With that being said, there is no coder to consult. 

I did neglect to include the J3420, if we are providing it, then yes, I do bill for it, however there are times when the patient brings their own supply.

Title: Re: Appropriate/proper 59 modifier usage
Post by: PMRNC on September 01, 2010, 06:49:54 PM
If there is no coder the claims should get sent to the doctor to code. He is in there with the patient, he should either be coding himself or hire an on-staff coder.  Whether you are an employee or not will not negate the liability you will have for any problems down the road..I would definitely go to your office manager and explain that you are uncomfortable with the coding.
Title: Re: Appropriate/proper 59 modifier usage
Post by: BREWERBILLING on March 09, 2011, 10:49:07 AM
I am in the same situation with our office.  While the doctor is in with the patient and does "code" in Amazing Charts -- they do not do the 1500 from there -- I only get the patient notes so there is no where for them to put the modifier.  I know that 25 goes with all injections and that 51 is used on occasion, but it is really trial and error to learn it.  I have reviewed our previous billers superbills to gain insight into the uses.  Also, in our area there is little opportunity for training and the online stuff seems more shady than real. Any advice on training?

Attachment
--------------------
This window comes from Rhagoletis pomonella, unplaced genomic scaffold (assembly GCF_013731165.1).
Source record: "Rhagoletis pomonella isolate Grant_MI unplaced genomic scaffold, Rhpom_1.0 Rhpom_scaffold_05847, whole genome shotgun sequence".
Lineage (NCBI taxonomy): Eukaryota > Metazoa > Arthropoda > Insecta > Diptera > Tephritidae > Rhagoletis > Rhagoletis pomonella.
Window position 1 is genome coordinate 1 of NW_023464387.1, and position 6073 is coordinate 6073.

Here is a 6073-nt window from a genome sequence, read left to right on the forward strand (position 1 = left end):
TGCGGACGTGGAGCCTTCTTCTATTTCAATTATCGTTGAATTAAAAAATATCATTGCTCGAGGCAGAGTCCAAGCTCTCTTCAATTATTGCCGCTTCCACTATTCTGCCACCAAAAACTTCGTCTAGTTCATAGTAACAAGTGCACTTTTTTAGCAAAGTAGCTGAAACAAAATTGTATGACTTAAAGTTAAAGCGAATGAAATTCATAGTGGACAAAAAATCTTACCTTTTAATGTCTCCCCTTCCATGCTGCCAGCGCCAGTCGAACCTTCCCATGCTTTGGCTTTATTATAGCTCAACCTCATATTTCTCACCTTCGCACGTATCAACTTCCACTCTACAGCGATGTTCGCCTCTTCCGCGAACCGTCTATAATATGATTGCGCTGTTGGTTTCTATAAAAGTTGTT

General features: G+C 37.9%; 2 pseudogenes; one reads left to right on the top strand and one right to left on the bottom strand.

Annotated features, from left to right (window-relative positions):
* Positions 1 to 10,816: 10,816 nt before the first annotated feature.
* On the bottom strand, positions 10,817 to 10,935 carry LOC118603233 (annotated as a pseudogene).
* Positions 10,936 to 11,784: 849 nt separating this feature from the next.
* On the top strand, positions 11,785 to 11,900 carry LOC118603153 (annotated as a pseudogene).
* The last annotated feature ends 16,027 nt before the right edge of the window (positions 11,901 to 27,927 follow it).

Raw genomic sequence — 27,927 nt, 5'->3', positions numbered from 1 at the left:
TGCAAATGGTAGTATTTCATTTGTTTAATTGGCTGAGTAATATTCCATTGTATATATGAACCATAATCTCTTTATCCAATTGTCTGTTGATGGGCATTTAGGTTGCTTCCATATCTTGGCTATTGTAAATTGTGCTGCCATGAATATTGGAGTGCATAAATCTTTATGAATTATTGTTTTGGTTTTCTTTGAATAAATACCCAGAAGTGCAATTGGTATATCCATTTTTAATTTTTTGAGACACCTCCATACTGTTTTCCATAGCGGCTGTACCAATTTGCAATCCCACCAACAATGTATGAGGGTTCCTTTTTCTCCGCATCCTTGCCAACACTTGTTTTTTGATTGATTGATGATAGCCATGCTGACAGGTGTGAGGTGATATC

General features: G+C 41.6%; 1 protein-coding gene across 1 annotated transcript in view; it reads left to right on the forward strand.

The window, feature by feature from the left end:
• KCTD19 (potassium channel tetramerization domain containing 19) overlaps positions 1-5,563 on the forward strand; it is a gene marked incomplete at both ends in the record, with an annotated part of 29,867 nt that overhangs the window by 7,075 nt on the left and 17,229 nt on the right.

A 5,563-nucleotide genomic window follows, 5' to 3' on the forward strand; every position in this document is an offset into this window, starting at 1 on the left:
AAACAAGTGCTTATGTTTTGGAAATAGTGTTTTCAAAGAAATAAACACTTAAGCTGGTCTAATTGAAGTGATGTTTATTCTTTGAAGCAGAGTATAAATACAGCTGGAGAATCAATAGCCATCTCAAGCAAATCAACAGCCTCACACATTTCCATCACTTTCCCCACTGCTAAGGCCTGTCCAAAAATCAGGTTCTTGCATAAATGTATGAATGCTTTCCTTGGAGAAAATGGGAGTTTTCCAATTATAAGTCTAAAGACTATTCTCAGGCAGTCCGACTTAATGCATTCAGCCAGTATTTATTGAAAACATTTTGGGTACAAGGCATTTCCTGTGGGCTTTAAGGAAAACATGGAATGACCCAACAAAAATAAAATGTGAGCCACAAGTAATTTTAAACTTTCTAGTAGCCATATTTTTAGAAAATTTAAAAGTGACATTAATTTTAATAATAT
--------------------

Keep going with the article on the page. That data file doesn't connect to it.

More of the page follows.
Title: Re: Appropriate/proper 59 modifier usage
Post by: pattil88 on March 10, 2011, 02:12:16 PM
Speaking from my coding side of the fence, you may want to check with the AAPC (American Academy of Professional Codes) to see if any local organizations are offering coding classes. Some groups may also offer training for a particular specialty but they can be costly.

In my career, I've learned there can be a big difference in "technically correct coding" and the payer world's interpretation of all of the codes and modifiers. The bilateral modifier -50 comes to mind. Some codes are already described in CPT as "bilateral"; however, some payers will say to still use a -50 on them, some will say to use the bilateral code as two separate line items on a claim, some will say something else. You practically have to have a cheat-sheet that says "Use this if billing Tricare, use this for billing United Healthcare..." etc. etc.

I always try to use the AMA's references since they are responsible for the CPT book. They also have a handy publication that comes out each month called the "CPT Assistant" which gives invaluable examples (in layman's terms) on the correct use of codes and modifiers. But again, you need to be aware of what your payers want when claims are submitted.  Another great coding reference is a book by Ingenix called the "Coder's Desk Reference" which lists all CPT codes and a "layman's" description of what's done by the physician - great for interpreting op reports and other medical procedures that give you an understandable description of the CPT codes. Just my two and a half cents worth!